I quick research (Google) on “business planning” overall says the same-old-thing…..1 year plans, 3 year plans, even 5 year plans.
That worked for Columbus and the Pilgrims. They’d need something, send a courier across the sea to England and 6-8 months later, get it. No big deal if it was another few months, ok. Everything moved slowly.
Today’s planning has to be short-term, with shorter-term checks and balances.
Today’s business moves FAST.
Moran and Lennington have nailed it in their book “The 12 Week Year.” They propose 3 plans:
- 12 week plan that’s carried out through
- weekly plans carried out with
- daily plans
I could write about the 12 Week Year……but I won’t. For now.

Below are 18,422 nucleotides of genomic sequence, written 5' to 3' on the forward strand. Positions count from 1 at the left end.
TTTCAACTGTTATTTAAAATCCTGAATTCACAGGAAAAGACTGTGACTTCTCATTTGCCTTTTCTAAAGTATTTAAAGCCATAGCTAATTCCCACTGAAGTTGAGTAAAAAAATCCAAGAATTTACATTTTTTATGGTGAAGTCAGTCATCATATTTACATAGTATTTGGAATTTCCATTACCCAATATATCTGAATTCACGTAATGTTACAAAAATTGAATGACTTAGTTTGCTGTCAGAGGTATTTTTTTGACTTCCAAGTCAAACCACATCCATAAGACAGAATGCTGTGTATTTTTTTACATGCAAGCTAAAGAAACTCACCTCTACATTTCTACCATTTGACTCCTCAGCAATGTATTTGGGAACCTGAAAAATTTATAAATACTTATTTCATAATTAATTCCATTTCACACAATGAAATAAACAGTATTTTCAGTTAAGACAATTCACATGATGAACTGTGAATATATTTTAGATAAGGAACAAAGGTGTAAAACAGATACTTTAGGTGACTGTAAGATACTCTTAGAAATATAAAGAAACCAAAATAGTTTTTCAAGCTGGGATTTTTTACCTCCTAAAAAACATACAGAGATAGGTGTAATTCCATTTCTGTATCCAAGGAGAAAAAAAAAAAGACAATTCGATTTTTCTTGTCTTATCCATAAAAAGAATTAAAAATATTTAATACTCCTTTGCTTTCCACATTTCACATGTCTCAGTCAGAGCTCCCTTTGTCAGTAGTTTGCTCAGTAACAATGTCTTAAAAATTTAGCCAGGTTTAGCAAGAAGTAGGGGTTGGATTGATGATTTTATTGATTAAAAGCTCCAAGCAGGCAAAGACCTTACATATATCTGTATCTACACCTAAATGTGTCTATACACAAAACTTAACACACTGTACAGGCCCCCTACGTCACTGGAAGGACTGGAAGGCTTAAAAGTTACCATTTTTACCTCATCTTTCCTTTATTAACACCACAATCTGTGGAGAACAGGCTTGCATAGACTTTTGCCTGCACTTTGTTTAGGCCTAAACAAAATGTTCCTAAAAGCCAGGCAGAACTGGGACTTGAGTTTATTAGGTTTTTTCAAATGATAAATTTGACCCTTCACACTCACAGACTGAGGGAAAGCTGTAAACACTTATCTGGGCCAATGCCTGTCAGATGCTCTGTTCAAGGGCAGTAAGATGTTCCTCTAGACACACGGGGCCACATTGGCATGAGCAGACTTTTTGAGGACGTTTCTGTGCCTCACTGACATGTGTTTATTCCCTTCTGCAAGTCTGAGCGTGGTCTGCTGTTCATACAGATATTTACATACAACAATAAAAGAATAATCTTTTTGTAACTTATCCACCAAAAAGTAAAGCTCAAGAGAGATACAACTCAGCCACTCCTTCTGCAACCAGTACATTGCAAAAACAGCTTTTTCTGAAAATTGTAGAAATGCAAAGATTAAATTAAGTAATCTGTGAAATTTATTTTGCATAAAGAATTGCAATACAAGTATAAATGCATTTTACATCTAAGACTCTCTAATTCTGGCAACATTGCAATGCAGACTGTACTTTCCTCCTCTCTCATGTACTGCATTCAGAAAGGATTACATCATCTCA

There might be a place for long-term planning but I’m not wasting my time imagining where. I get planning. I get putting together some good what-if scenarios. I get having big hairy audacious goals. But that’s not planning. Planning is what we do to prepare to carry out those goals, intentions and aspiration. And planning more than a few weeks is lazy. Pure laziness because the planners know they need to plan, but they know the 1 year plan is useless after a few weeks and thus don’t want to spend much time planning. If I planned like that I wouldn’t blame them, I’d be lazy to. Who wants to spend time planning when it doesn’t work.
Who can put together a plan, divide it up into quarters and expect to follow it to any extent?
Definitely not an engaging salesperson. It’s getting close to a year that I’ve been using the periodization formula in The 12 Week Year. It’s a game changer and I’m not sure that 12 weeks isn’t too long. Business moves fast. Competitors most fast. New opportunities come at the engaging salesperson and they come FAST.
To that end.